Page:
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What is domestic violence?

2 Answers
Last Updated: 01/28/2020 at 1:09am
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Greece
Moderated by

Johanna Liasides, MSc

Psychologist

I work with youth and young adults to help them improve depressive symptoms and self-esteem as well as effectively address family, relationship and peer conflicts.

Top Rated Answers
Olweg
July 22nd, 2018 12:32pm
Domestic violence is a situation of domination inside a relationship, where one partner abuse the other one. It's not a "fight" where both partners get angry and violent, it's a situation of clear inegality between them. Domestic violence may involve : - psychological violence (jalousy, control the partner's movements, restraining them from having friends or from seeing people without being there, isolation (from family too), having influence and a grip on the partner...) - verbal violence (insult, humiliation, depreciation, constant critics etc...) - physical violence (throwing object, kicking, slapping, hitting...) - sexual violence (rape etc) - economic/financial violence (control of the financial situation of the partner, like their bank account, credit card, restraining them from having / getting a job, control of their money, material privation...) - administrative violence (confiscation of their papers like ID, passport, driving licence, credit card etc) Most of the time, it works in circle : violence raise, then explode, then it's the "honey moon" ; the abusive partner gets all nice and caring to confuse the abused one, then the violence raise again, etc...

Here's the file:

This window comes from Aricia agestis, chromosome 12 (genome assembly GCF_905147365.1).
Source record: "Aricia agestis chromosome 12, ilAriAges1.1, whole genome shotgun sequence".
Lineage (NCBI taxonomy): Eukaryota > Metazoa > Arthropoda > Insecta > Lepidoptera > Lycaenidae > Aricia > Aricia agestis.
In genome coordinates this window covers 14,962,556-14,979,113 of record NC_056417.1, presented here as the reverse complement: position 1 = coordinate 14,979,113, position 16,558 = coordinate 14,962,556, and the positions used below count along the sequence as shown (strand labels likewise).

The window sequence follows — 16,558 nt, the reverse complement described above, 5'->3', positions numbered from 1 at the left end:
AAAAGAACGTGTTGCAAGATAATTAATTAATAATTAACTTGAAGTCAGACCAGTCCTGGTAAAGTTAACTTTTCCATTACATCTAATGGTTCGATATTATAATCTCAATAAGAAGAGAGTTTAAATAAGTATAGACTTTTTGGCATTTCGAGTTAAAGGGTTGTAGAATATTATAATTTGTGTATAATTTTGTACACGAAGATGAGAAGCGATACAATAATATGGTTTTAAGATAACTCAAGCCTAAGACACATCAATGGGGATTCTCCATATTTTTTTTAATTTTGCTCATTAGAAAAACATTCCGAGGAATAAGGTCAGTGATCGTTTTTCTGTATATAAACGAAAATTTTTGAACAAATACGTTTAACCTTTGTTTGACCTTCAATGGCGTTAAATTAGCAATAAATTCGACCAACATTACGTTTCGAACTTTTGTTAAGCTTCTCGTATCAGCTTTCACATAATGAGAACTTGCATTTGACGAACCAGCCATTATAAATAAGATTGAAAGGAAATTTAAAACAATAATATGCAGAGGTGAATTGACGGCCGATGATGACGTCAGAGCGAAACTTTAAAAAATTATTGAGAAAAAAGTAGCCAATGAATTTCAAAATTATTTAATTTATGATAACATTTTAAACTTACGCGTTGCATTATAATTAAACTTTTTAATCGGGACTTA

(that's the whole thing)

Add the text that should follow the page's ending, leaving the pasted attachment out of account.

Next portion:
Anonymous
January 28th, 2020 1:09am
According to Psychology Today, "Domestic violence can be physical or psychological, and it can affect anyone of any age, gender, race, or sexual orientation. It may include behaviors meant to scare, physically harm, or control a partner. And while every relationship is different, domestic violence typically involves an unequal power dynamic in which one partner tries to assert control over the other in a variety of ways.Insults, threats, emotional abuse and sexual coercion all constitute domestic violence. Some perpetrators may even use children, pets, or other family members as emotional leverage to get their victim to do what they want. Victims of domestic violence experience diminished self-worth, anxiety, depression, and a general sense of helplessness that can take time and often professional help to overcome."